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Oral health related behaviors among adult Tanzanians: a national pathfinder survey.

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dc.contributor.author Masalu, J.R.
dc.contributor.author Kida, I.A.
dc.contributor.author Kikwilu, E.N.
dc.contributor.author Kahabuka, F.K.
dc.contributor.author Senkoro, A.R.
dc.date.accessioned 2013-03-27T07:29:35Z
dc.date.available 2013-03-27T07:29:35Z
dc.date.issued 2009
dc.identifier.other doi: 10.1186/1472-6831-9-22.
dc.identifier.uri http://hdl.handle.net/123456789/724
dc.description.abstract BACKGROUND: The oral health education programs which have been organised and delivered in Tanzania were not based on a thorough understanding of behaviours which influence oral health. Therefore, evaluation of these programs became difficult. This study aimed at investigating the oral health related behaviours and their determinants among Tanzanian adults. METHODS: A national pathfinder cross sectional survey was conducted in 2006 involving 1759 respondents from the six geographic zones of mainland Tanzania. Frequency distributions, Chi square and multiple logistic regression analyses were performed using SPSS version 13.0. RESULTS: The rates of abstinence from alcohol for the past 30 days and life time smoking were 61.6% and 16.7% respectively, with males being more likely to smoke (OR 9.2, CI 6.3 -12.9, p < 0.001) and drink alcohol (OR 1.5, CI 1.2 -1.8, p < 0.001). Multiple regression analysis revealed that; having dental pain (OR 0.7, CI 0.5-0.8; p < 0.001) and being minimally educated (OR 0.48, CI 0.4-0.6; p < 0.001) reduced the likelihood of having a high sugar score. Whereas being male (OR 1.5, CI 1.2- 1.8; p < 0.001), urban (OR 1.9, CI 1.5 -2.3; p < 0.001), and young (OR 1.5, CI 1.2 -1.8; p < 0.001) increased the likelihood of having a high sugar score. Urban residents were less likely to take alcohol (OR 0.7, CI 0.6-0.9; p < 0.01), or smoke cigarette (OR = 0.7, CI = 0.6-0.9); less likely to be those who do not use fruits (OR 0.3, CI 0.2-0.4; p < 0.001); dental clinic (OR 0.5, CI 0.4-0.7; p < 0.001); factory made tooth brushes (OR 0.1, CI 0.08-0.17; p < 0.001) and toothpaste (OR 0.1, CI 0.1-0.2; p < 0.001) than their rural counterparts. More rural (13.2%) than urban (4.6%) residents used charcoal. CONCLUSION: The findings of this study demonstrated social demographic disparities in relation to oral health related behaviors, while dental pain was associated with low consumption of sugar and high likelihood to take alcohol. en_GB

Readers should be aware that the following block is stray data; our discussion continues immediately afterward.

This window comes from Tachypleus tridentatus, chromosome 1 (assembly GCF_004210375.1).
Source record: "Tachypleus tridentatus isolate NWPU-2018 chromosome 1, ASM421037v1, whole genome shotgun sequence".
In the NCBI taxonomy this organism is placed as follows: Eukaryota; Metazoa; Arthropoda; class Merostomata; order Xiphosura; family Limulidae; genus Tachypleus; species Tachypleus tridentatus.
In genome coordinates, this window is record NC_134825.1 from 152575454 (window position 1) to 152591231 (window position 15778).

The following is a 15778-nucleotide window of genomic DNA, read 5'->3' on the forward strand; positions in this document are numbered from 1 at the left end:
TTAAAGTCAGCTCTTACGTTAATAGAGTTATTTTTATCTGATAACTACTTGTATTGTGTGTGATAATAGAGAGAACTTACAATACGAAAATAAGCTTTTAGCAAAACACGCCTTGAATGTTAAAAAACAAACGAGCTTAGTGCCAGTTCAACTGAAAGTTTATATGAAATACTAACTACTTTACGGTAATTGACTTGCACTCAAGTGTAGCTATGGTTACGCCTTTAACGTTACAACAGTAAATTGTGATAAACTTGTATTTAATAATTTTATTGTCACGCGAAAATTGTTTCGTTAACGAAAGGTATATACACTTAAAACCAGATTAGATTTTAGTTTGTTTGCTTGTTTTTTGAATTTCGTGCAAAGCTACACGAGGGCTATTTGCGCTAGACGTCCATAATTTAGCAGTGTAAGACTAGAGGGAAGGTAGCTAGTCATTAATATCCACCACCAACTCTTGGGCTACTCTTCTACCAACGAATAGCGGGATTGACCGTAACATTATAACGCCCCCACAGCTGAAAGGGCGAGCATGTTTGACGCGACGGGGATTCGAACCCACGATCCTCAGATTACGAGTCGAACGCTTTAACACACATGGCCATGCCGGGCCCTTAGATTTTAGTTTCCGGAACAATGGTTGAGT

dc.language.iso en en_GB
dc.relation.ispartofseries BMC Oral Health. 2009;9:22.doi:10.1186/1472-6831-9-22
dc.subject Oral health en_GB
dc.subject Adult Tanzanians en_GB
dc.subject National pathfinder survey en_GB
dc.title Oral health related behaviors among adult Tanzanians: a national pathfinder survey. en_GB
dc.type Article en_GB


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